The 27th annual Minnesota Fringe Festival, which was to take place over 11 days in August, has been canceled. The development, announced Friday, makes the festival the latest casualty of the coronavirus pandemic.

The Fringe, which organizers bill as the largest performing arts festival in the Upper Midwest, usually draws 40,000 to 50,000 people to a smorgasbord of more than 100 shows in Minneapolis and St Paul.

The cancellation, and the uncertainty around the pandemic, threaten the survival of the organization, officials said. The four-person staff, including executive director Dawn Bentley, will be furloughed May 1.

“It’s devastating for us — for the artists and public that we serve, and for the economic impact we have,” said Bentley, who has been at the helm for four years. “We’re in survival mode.”

The festival, whose annual budget is around $500,000, faces an immediate fiscal crisis. It is refunding more than $40,000 in deposits to this year’s producers and artists and is losing about $160,000 in net income, Bentley said.

The organization is asking the public for help as it seeks to raise $100,000 to ensure its return in future years.

While the pandemic has had a broad impact, it poses an existential threat to many theaters, orchestras and arts and culture organizations. That’s partly because of the nature of their businesses — they draw people together — and business models that rely on the box office for a significant portion of their income.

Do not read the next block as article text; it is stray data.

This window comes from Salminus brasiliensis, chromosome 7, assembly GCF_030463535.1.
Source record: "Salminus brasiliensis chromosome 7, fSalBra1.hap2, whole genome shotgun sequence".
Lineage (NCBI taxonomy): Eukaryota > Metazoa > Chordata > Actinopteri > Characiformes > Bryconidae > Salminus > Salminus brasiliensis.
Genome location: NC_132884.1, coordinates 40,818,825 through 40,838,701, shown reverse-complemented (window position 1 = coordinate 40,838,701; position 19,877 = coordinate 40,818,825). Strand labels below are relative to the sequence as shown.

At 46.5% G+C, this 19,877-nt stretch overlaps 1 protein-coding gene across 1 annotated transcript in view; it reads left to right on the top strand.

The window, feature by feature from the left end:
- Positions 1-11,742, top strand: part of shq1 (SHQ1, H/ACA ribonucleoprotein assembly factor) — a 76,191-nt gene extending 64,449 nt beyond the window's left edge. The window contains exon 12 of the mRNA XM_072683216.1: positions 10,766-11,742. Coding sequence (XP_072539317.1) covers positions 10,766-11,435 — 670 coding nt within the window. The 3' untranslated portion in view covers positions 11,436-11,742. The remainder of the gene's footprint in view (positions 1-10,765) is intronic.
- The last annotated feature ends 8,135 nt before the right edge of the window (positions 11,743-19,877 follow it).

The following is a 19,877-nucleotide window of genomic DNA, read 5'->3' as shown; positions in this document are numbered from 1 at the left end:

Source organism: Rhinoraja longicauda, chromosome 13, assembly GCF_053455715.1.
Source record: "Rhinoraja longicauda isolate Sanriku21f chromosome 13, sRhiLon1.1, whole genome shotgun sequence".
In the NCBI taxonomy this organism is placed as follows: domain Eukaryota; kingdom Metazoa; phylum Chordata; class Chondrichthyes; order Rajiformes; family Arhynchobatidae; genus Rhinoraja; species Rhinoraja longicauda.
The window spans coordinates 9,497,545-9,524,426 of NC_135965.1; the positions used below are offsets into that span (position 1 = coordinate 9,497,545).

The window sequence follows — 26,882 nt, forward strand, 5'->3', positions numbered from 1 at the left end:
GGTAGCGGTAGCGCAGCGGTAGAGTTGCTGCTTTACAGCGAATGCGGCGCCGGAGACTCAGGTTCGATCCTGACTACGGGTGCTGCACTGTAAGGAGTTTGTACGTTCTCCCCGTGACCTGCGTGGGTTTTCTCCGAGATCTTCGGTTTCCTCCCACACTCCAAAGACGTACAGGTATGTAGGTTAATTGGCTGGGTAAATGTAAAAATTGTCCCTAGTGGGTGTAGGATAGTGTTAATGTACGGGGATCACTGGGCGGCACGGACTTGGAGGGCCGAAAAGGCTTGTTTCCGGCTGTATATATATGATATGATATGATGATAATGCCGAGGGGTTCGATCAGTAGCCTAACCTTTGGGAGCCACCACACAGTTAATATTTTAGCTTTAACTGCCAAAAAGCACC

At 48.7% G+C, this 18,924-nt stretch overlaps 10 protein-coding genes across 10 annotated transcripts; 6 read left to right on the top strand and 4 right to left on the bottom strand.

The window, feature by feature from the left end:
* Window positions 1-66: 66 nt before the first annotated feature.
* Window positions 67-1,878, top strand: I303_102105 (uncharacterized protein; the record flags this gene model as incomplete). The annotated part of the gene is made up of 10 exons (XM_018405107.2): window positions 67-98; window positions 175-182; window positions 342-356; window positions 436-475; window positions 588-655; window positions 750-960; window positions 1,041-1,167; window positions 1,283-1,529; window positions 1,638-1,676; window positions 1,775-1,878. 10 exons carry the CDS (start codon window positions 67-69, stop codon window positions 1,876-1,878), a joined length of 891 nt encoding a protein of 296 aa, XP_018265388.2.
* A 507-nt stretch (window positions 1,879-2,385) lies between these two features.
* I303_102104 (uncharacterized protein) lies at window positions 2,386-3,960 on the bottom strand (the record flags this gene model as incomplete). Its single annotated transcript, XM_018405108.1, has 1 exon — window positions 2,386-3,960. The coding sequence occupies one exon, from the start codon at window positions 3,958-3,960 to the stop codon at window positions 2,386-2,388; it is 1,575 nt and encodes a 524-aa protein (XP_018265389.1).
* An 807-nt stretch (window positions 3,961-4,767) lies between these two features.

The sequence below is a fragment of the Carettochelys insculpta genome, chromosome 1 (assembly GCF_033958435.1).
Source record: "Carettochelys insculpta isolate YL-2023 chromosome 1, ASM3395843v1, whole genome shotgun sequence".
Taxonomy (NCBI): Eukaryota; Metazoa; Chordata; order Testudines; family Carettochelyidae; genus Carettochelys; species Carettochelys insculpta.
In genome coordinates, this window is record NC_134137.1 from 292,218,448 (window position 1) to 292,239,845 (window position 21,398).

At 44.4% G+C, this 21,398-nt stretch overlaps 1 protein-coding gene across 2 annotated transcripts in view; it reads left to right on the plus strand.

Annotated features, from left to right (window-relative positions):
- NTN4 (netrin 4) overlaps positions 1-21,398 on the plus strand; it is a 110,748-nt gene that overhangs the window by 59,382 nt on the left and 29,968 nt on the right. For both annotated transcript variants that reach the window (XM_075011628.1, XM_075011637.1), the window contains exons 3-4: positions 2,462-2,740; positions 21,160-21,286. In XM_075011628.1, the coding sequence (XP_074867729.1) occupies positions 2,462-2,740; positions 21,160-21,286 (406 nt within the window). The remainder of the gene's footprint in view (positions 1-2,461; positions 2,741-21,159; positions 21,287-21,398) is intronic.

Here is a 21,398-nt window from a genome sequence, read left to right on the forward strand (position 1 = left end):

“We don’t know how people are going to feel about gathering after this, but we believe they’ll be excited to come together around shows,” Bentley said. Still, Bentley said, she does not want to put artists and audiences in danger.

The Fringe had already signed up more than 100 companies for shows.

Shannan Custer, a writer, producer and performer who has been involved in every Fringe since 1997, said the news made her feel “numb.”

“I have done up to five shows in one year in the past and this year I was only scheduled to work one,” Custer said. “With everything that’s happened, I feel like I’m having less of an emotional response and more like, ‘All right, we have to prepare ourselves for all eventualities. This is the new normal.’ ”